4. Cut the top layer to the shape of the backing layer, letting the dry clay lead your knife.

Cut to shape

5. Cut a smaller square inside the bigger one. Remove the smaller square. Since that part of the backing layer is dry, it should be easy to remove. Now you’ve created a frame for the quilt. Dry again.


6. With a pencil, divide the background layer into 9 more or less equal squares.

Background divided

7. Texture a layer of steel, 6 cards thick. Wet the top left square and lay the textured steel in it.

Top left

Steel in top left

8. Cut the steel into a square, following the pencil lines.

Cut steel

9. Use 2 more different textures for a steel square in the center of the circle and for one in the bottom right.

More squares

10. Fill 3 more squares with Bronze XT, squares all textured differently.

Bronze XT squares

11. Fill the rest of the squares with differently textured copper squares.

Copper squares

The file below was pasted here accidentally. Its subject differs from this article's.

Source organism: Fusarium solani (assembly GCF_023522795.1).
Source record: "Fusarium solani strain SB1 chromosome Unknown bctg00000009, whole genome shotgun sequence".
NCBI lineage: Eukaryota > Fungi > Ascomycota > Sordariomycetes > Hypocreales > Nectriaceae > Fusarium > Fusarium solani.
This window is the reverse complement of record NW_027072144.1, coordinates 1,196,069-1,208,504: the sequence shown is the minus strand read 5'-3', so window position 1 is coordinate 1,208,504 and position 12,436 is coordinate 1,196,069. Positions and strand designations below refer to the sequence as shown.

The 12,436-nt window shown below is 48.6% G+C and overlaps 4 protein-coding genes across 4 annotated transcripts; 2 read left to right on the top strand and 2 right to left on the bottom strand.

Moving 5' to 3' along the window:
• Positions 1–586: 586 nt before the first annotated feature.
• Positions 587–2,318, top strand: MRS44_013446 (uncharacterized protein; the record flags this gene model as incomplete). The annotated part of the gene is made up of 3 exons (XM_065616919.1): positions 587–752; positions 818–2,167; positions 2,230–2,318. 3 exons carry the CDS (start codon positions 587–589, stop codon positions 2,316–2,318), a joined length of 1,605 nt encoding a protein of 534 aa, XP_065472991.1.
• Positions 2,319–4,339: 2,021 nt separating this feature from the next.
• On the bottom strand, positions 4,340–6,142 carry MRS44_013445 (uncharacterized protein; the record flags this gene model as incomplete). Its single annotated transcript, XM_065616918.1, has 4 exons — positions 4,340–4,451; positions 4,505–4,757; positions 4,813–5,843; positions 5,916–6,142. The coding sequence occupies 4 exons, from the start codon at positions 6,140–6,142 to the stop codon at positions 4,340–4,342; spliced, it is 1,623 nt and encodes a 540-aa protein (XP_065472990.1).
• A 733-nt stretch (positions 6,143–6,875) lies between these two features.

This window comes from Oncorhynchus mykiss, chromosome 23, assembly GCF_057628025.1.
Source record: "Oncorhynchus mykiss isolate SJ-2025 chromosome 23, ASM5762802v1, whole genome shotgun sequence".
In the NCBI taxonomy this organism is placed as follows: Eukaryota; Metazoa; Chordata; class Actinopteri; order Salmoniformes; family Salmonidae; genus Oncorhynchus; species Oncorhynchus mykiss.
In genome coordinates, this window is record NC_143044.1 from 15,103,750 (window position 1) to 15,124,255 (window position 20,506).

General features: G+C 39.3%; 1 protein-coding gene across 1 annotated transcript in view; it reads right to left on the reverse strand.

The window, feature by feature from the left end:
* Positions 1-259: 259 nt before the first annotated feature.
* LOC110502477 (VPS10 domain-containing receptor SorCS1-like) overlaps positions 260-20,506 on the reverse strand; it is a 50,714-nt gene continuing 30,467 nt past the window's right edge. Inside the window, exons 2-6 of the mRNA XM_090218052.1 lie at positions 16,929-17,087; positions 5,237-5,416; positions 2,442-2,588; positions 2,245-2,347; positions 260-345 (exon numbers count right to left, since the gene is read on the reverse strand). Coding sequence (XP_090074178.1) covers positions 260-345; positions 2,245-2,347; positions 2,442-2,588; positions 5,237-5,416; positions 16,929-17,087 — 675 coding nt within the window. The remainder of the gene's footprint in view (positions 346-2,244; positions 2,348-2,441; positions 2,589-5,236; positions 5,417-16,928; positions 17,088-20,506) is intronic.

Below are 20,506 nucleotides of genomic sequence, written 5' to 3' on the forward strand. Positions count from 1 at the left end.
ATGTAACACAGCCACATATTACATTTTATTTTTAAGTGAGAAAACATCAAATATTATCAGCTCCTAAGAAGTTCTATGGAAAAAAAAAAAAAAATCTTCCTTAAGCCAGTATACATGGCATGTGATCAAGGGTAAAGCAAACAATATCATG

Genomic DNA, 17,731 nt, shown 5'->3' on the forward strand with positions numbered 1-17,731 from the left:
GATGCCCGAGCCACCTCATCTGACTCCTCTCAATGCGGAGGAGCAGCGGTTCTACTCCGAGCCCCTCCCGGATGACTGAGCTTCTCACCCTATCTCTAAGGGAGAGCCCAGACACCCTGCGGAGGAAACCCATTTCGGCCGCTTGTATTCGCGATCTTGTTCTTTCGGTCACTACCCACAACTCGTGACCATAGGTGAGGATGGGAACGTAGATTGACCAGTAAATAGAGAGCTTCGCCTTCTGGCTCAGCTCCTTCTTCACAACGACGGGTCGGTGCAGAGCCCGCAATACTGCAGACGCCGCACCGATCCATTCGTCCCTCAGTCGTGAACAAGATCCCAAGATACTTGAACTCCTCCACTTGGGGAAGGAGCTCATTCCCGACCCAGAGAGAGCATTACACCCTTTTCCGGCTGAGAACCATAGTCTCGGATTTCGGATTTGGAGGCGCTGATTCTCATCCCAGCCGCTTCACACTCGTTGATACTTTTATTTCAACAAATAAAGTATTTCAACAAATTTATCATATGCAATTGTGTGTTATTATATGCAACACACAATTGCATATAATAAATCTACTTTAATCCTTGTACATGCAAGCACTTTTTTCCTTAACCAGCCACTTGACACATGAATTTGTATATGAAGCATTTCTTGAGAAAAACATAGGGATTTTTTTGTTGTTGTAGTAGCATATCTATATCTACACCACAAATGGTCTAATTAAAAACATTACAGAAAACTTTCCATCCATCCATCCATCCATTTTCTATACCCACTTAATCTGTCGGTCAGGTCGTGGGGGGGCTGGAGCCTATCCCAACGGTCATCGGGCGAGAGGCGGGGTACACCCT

12. Dry the piece and sand smooth.

Dry and sand

13. Add a bail. I chose two vertical tubes on the right and left of the back of the piece.

Add bail

13. Pre-fire the piece on a stove top. Move it to the kiln and fire at 1700°F/926°C (brick); 1780°F/971°C muffle).


The history of the “Collage Pendant” project

2007: Silver

Collage Pendant

2009: Copper and bronze

Collage, mixed metals

2012: Copper, Bronze XT, and steel


14 Responses to “Coming Soon! Bronze XT – Part 2”

  • Barbara Says:

    Very interesting to see the growth in the materials available and how the pieces differ. I’d like to read more about the finishing of the pieces when they come out from the kiln. Most authors seem to go light on that. Thank you for all your hard work, inspirations and now I realize thans to your good husband too! All the best wishes I can send your way!